General and administrative expense. General and administrative expense in 2015 increased $31.9 million compared to 2014. $13.6 million of the increase relates to the impact of the reduction in the fair value of contingent consideration, as the reduction recorded in 2015 was $2.5 million as compared to the reduction in 2014 of $16.1 million. The fair value of the contingent consideration was zero at December 31, 2015. Additionally, facility costs increased $18.3 million, to $32.3 million in 2015 from $14.0 million in 2014 primarily due to the Ingeus acquisition, as well as growth associated with our new programs.

  

 
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Depreciation and amortization expense. Depreciation and amortization expense for 2015 increased $5.4 million compared to 2014, principally attributable to the full year of activity in 2015 for Ingeus.

 

 

Corporate and Other

 

Corporate and Other includes the headcount and professional service costs incurred at the holding company level, our captive insurance company, and elimination entries to account for inter-segment transactions. Corporate and Other financial results are as follows for 2015 and 2014 (in thousands):

 

    Year Ended December 31,  
   

2015

   

2014

 
    $     $  

Service revenue, net (a)

    (64 )     (170 )
                 

Service expense (a)

    (4,308 )     3,227  

General and administrative expense

    30,436       37,746  

Depreciation and amortization

    793       1,109  

Operating loss

    (26,985 )     (42,252 )

 

(a)

Negative amounts are present for this line item due to elimination entries that are included in Corporate and Other. Offsetting amounts are reflected in the financial results of our operating segments.

 

 

Operating loss. Corporate and Other operating loss in 2015 decreased by $15.3 million as compared to 2014, due primarily to decreased expenses. Service expense for 2015 decreased $7.5 million as compared to 2014 due to favorable claims history in 2015 for our self-insurance and reinsurance programs, as well as a decrease in certain payroll and related costs of $3.8 million primarily due to positions eliminated in 2014.

 

General and administrative expenses in 2015 decreased $7.3 million, or 19.4%, compared to 2014. The decrease was primarily related to a decrease in acquisition costs of $11.2 million, which were incurred in relation to the acquisitions of Ingeus and Matrix. Additionally, the year ended December 31, 2014 included $3.0 million in financing fees associated with the debt refinancing completed in October 2014. Offsetting these decreases in expenses were increased legal fees in 2015 as compared to 2014, of which $0.8 million related to legal fees associated with a putative stockholder class action derivative complaint. Additional increases in general and administrative expenses related to additional accounting and compliance related fees, recruiting, professional fees and payroll related costs of $5.2 million due primarily to increased costs to integrate Ingeus and Matrix into our internal controls program as well as increased audit costs related to the new companies acquired. We also incurred expense attributable to stock award modifications in the amount of $0.7 million related to a separation agreement with a former chief executive officer and incurred an increase in cash settled stock-based compensation expense of $0.9 million. In addition, in 2015 we incurred $1.4 million in general and administrative expense related to a new stock-based long-term incentive plan designed to provide long-term performance based awards to certain executive officers of Providence.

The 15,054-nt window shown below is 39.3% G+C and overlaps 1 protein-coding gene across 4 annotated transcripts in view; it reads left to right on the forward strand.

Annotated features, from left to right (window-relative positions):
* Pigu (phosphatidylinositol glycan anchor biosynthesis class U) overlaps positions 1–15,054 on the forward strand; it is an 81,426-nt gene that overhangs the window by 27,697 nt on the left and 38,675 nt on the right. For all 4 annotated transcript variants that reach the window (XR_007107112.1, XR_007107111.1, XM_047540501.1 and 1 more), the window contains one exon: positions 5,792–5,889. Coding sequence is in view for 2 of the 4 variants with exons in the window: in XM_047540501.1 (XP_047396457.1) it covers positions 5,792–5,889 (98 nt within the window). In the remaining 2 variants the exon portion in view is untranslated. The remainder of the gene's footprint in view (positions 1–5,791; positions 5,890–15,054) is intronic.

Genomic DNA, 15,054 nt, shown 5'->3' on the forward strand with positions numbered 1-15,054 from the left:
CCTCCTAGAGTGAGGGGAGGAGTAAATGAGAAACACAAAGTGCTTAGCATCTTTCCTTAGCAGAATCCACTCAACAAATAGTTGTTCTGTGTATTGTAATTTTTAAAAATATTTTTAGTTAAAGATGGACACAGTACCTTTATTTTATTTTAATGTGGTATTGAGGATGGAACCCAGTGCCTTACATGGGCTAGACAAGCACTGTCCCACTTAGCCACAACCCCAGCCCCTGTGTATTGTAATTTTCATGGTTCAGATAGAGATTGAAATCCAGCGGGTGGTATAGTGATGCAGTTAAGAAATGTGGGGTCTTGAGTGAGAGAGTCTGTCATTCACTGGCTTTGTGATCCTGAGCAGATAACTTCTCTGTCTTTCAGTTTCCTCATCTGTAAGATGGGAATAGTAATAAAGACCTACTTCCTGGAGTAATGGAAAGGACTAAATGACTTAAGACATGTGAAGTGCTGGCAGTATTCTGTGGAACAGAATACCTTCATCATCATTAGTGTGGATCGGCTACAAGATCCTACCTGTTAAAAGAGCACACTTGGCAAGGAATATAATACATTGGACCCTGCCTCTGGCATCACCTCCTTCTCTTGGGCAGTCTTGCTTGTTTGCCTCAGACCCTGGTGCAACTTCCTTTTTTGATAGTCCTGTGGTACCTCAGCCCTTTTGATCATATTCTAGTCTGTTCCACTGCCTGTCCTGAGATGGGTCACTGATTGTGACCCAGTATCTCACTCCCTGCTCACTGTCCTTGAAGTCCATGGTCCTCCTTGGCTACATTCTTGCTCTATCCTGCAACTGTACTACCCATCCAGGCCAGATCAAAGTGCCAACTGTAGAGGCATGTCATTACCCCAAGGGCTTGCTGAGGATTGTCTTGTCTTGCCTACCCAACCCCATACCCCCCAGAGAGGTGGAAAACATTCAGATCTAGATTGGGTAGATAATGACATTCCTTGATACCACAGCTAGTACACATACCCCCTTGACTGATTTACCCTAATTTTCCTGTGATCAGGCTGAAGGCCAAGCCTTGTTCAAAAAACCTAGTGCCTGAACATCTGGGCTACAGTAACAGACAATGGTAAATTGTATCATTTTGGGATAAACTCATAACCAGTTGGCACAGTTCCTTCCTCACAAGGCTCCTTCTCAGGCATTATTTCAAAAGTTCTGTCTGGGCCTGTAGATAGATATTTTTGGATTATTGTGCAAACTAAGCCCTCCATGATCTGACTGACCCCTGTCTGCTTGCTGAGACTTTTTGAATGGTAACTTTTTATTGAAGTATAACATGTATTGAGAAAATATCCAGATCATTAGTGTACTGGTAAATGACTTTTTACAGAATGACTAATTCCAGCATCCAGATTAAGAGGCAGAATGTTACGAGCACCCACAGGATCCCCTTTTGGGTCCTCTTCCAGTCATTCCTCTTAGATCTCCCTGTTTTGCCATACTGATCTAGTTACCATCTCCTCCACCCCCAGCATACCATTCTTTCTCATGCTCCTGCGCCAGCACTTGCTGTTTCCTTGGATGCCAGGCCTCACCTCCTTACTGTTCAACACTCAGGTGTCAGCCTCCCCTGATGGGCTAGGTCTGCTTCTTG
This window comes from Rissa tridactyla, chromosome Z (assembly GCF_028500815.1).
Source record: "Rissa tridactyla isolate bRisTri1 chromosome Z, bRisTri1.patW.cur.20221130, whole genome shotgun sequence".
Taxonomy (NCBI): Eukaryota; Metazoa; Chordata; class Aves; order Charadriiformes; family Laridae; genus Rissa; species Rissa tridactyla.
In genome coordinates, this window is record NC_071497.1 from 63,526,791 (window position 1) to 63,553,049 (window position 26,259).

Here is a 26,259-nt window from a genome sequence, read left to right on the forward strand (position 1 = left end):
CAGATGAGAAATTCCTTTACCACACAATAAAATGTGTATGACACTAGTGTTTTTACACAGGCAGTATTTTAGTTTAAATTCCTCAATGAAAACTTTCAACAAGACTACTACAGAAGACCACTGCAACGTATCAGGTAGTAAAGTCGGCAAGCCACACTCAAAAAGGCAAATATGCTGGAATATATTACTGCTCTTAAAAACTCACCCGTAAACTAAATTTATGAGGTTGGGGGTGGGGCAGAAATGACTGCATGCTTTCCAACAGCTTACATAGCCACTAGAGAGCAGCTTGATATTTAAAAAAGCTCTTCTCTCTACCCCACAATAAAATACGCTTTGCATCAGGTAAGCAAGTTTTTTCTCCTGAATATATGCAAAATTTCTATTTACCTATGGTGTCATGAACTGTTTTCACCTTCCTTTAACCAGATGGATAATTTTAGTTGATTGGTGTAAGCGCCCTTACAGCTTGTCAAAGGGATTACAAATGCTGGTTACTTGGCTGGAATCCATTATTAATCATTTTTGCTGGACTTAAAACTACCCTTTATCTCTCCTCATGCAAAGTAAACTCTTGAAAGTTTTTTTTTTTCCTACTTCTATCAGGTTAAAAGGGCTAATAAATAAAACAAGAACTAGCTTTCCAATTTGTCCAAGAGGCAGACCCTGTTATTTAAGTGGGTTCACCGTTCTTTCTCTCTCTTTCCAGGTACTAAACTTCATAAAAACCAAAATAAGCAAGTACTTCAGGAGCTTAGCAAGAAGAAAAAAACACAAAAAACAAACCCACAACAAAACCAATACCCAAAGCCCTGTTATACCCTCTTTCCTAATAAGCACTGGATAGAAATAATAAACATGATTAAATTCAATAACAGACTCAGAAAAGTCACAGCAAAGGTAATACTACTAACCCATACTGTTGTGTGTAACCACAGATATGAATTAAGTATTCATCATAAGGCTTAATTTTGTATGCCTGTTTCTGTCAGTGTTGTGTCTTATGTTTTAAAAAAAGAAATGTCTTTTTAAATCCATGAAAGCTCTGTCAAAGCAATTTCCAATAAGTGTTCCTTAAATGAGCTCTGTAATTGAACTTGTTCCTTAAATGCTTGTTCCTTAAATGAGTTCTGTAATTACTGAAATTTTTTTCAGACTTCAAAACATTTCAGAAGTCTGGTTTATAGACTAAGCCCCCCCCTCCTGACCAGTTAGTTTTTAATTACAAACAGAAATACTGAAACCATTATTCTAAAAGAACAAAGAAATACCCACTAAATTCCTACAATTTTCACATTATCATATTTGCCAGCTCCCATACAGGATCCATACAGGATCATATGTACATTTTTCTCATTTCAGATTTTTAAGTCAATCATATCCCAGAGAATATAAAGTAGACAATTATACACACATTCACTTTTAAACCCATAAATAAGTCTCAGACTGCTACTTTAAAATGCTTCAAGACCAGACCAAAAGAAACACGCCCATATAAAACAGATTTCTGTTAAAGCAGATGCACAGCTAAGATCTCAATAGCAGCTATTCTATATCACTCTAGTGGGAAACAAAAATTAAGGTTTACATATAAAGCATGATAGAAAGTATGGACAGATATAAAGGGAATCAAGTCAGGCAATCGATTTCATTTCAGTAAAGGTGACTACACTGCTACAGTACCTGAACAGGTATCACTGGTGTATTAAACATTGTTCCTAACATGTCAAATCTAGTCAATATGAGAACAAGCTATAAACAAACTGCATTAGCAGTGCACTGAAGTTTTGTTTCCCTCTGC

Seasonality

 

Our quarterly operating results and operating cash flows normally fluctuate due in part to seasonal factors, uneven demand for services and the timing of new contracts, which impact the amount of revenues earned and expenses incurred. NET Services experiences fluctuations in demand during the summer and winter seasons. Due to higher demand in the summer months, lower demand during the winter, and a primarily fixed revenue stream based on a per-member, per-month payment structure, NET Services normally experiences lower operating margins during the summer season and higher operating margins during the winter. WD Services is impacted by both the timing of commencement and expiration of major contracts. Under many of WD Services’ contracts, we invest significant sums of money in personnel, leased office space, purchased or developed technology, and other costs, and generally incur these costs prior to commencing services and receiving payments. This results in significant variability in financial performance and cash flows between quarters and for comparative periods. It is expected that future contracts will be structured in a similar fashion. In addition, under the majority of WD Services’ contracts, the Company relies on its customers, which include government agencies, to provide referrals, for whom the Company can provide services and earn revenue. The timing and magnitude of referrals can fluctuate significantly, leading to volatility in revenue. The Matrix Investment experiences quarterly volatility in earnings due to uneven demand for services, and historically, with the exception of the year ended December 31, 2015, has experienced higher volumes in the second half of the calendar year.